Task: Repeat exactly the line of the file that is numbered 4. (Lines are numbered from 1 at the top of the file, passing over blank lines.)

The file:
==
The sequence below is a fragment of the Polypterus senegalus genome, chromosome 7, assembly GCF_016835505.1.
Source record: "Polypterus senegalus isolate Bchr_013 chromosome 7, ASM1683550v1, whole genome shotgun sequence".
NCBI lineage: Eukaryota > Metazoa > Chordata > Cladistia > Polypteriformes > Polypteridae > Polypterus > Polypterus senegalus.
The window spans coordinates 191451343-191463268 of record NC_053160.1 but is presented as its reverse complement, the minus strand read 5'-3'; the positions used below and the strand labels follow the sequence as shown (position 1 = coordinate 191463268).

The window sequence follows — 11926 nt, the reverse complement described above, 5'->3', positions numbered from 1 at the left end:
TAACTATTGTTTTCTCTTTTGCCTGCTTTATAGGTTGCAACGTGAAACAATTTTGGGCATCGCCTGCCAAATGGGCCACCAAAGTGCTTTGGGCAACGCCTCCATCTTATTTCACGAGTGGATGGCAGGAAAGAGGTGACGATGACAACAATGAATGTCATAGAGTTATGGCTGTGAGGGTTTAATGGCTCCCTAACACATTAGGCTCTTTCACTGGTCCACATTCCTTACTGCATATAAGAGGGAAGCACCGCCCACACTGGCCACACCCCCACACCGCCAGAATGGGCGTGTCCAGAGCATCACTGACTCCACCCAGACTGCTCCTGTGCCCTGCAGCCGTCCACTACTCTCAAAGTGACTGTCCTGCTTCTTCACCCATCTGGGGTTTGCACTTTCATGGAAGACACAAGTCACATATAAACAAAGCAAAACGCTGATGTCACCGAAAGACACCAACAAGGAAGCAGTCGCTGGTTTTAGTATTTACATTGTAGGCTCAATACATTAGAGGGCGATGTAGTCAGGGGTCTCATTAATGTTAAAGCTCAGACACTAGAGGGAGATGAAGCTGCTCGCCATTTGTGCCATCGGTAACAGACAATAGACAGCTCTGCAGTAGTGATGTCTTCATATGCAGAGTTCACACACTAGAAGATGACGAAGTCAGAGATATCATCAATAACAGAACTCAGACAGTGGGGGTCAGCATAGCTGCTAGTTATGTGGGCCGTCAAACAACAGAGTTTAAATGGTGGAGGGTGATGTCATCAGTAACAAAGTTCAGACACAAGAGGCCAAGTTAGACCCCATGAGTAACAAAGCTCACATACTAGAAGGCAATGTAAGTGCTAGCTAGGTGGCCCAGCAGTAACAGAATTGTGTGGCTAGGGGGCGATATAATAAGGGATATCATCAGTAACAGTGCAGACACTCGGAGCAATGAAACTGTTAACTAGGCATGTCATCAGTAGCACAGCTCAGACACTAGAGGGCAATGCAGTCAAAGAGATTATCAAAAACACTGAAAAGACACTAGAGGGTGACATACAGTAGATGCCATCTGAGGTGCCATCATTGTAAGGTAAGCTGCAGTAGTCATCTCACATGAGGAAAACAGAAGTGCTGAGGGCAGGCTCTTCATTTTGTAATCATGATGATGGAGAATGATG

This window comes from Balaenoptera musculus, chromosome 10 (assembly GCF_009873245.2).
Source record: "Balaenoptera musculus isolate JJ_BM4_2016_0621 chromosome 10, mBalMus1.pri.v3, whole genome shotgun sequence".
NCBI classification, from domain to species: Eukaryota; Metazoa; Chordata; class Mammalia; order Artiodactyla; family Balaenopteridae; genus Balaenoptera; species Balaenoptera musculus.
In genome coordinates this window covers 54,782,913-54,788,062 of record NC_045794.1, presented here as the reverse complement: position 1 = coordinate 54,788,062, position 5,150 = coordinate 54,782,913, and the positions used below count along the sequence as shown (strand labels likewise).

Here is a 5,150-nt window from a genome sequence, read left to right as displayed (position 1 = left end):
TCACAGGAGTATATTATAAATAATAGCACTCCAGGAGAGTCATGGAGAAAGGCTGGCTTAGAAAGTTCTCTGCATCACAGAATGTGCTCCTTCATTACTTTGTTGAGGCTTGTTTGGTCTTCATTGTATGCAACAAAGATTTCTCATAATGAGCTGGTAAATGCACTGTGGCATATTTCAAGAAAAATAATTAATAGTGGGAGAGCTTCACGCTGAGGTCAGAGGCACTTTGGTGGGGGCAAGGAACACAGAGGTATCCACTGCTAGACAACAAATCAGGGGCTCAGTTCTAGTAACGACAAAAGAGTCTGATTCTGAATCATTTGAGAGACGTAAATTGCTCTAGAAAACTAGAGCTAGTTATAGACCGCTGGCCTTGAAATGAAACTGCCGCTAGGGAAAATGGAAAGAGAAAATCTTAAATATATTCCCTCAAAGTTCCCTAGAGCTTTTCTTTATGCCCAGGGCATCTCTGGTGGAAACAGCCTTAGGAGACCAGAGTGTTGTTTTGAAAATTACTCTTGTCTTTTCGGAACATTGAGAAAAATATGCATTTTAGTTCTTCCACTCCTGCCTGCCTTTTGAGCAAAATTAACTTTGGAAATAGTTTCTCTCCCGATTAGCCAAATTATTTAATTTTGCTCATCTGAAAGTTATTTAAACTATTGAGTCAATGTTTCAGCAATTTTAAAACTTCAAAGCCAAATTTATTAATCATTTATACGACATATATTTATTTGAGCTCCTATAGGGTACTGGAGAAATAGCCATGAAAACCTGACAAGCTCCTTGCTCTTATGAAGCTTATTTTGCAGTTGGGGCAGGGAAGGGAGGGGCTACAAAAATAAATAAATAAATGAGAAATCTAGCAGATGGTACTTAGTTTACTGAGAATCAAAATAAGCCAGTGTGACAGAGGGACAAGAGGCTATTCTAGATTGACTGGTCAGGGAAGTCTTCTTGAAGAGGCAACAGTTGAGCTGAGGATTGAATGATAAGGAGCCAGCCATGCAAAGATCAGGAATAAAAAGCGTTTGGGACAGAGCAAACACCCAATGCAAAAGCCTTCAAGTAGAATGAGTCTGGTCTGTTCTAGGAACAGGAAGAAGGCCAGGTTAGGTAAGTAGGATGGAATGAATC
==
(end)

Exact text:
The window spans coordinates 191451343-191463268 of record NC_053160.1 but is presented as its reverse complement, the minus strand read 5'-3'; the positions used below and the strand labels follow the sequence as shown (position 1 = coordinate 191463268).